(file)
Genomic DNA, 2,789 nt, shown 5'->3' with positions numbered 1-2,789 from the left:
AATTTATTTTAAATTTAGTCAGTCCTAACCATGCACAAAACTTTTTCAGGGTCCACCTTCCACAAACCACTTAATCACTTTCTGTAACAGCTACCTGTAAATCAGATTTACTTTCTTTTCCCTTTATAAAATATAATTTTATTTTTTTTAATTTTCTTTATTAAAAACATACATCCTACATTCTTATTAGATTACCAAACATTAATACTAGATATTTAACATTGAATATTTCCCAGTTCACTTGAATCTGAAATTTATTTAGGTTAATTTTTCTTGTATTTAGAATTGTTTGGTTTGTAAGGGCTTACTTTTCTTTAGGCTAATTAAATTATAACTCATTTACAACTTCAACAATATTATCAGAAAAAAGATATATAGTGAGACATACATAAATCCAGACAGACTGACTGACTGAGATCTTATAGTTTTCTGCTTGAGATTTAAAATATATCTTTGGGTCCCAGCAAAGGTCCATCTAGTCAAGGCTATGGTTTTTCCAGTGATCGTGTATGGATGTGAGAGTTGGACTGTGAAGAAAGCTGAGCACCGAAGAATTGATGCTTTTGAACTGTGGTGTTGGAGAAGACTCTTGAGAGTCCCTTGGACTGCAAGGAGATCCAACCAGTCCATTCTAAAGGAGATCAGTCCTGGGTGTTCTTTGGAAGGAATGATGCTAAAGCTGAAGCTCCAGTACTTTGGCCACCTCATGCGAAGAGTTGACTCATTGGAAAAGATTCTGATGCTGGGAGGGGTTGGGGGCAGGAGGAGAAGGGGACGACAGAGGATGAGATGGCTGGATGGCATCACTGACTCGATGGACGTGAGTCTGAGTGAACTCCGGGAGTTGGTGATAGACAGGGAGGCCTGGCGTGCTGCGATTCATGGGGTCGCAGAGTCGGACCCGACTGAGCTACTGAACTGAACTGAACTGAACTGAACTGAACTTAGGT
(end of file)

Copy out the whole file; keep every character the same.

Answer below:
Genomic DNA, 2,789 nt, shown 5'->3' with positions numbered 1-2,789 from the left:
AATTTATTTTAAATTTAGTCAGTCCTAACCATGCACAAAACTTTTTCAGGGTCCACCTTCCACAAACCACTTAATCACTTTCTGTAACAGCTACCTGTAAATCAGATTTACTTTCTTTTCCCTTTATAAAATATAATTTTATTTTTTTTAATTTTCTTTATTAAAAACATACATCCTACATTCTTATTAGATTACCAAACATTAATACTAGATATTTAACATTGAATATTTCCCAGTTCACTTGAATCTGAAATTTATTTAGGTTAATTTTTCTTGTATTTAGAATTGTTTGGTTTGTAAGGGCTTACTTTTCTTTAGGCTAATTAAATTATAACTCATTTACAACTTCAACAATATTATCAGAAAAAAGATATATAGTGAGACATACATAAATCCAGACAGACTGACTGACTGAGATCTTATAGTTTTCTGCTTGAGATTTAAAATATATCTTTGGGTCCCAGCAAAGGTCCATCTAGTCAAGGCTATGGTTTTTCCAGTGATCGTGTATGGATGTGAGAGTTGGACTGTGAAGAAAGCTGAGCACCGAAGAATTGATGCTTTTGAACTGTGGTGTTGGAGAAGACTCTTGAGAGTCCCTTGGACTGCAAGGAGATCCAACCAGTCCATTCTAAAGGAGATCAGTCCTGGGTGTTCTTTGGAAGGAATGATGCTAAAGCTGAAGCTCCAGTACTTTGGCCACCTCATGCGAAGAGTTGACTCATTGGAAAAGATTCTGATGCTGGGAGGGGTTGGGGGCAGGAGGAGAAGGGGACGACAGAGGATGAGATGGCTGGATGGCATCACTGACTCGATGGACGTGAGTCTGAGTGAACTCCGGGAGTTGGTGATAGACAGGGAGGCCTGGCGTGCTGCGATTCATGGGGTCGCAGAGTCGGACCCGACTGAGCTACTGAACTGAACTGAACTGAACTGAACTGAACTTAGGT